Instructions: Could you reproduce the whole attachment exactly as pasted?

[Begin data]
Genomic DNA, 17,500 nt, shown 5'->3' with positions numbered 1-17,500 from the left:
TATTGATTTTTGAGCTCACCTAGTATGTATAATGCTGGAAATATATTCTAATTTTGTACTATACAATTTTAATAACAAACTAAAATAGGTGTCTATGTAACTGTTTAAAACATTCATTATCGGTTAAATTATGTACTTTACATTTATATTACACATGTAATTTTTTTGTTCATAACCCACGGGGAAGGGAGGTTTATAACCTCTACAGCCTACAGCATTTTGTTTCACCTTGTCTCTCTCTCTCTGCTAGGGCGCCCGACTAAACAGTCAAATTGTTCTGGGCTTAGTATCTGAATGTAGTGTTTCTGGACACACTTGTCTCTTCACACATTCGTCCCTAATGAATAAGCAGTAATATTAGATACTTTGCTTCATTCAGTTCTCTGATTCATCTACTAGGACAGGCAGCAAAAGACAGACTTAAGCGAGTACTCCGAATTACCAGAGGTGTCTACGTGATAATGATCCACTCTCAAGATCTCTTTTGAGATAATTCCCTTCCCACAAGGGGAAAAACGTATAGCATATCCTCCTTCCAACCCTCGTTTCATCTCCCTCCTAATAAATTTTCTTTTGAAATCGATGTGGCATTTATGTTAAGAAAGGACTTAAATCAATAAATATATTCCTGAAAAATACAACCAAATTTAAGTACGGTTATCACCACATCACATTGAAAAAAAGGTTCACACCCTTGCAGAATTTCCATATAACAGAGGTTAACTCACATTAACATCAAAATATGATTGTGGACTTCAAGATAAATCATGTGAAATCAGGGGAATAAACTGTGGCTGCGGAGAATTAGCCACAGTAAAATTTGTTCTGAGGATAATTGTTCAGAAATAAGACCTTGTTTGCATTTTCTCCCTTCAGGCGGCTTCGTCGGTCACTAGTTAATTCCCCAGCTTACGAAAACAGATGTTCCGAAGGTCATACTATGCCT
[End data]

Genomic DNA, 17,500 nt, shown 5'->3' with positions numbered 1-17,500 from the left:
TATTGATTTTTGAGCTCACCTAGTATGTATAATGCTGGAAATATATTCTAATTTTGTACTATACAATTTTAATAACAAACTAAAATAGGTGTCTATGTAACTGTTTAAAACATTCATTATCGGTTAAATTATGTACTTTACATTTATATTACACATGTAATTTTTTTGTTCATAACCCACGGGGAAGGGAGGTTTATAACCTCTACAGCCTACAGCATTTTGTTTCACCTTGTCTCTCTCTCTCTGCTAGGGCGCCCGACTAAACAGTCAAATTGTTCTGGGCTTAGTATCTGAATGTAGTGTTTCTGGACACACTTGTCTCTTCACACATTCGTCCCTAATGAATAAGCAGTAATATTAGATACTTTGCTTCATTCAGTTCTCTGATTCATCTACTAGGACAGGCAGCAAAAGACAGACTTAAGCGAGTACTCCGAATTACCAGAGGTGTCTACGTGATAATGATCCACTCTCAAGATCTCTTTTGAGATAATTCCCTTCCCACAAGGGGAAAAACGTATAGCATATCCTCCTTCCAACCCTCGTTTCATCTCCCTCCTAATAAATTTTCTTTTGAAATCGATGTGGCATTTATGTTAAGAAAGGACTTAAATCAATAAATATATTCCTGAAAAATACAACCAAATTTAAGTACGGTTATCACCACATCACATTGAAAAAAAGGTTCACACCCTTGCAGAATTTCCATATAACAGAGGTTAACTCACATTAACATCAAAATATGATTGTGGACTTCAAGATAAATCATGTGAAATCAGGGGAATAAACTGTGGCTGCGGAGAATTAGCCACAGTAAAATTTGTTCTGAGGATAATTGTTCAGAAATAAGACCTTGTTTGCATTTTCTCCCTTCAGGCGGCTTCGTCGGTCACTAGTTAATTCCCCAGCTTACGAAAACAGATGTTCCGAAGGTCATACTATGCCT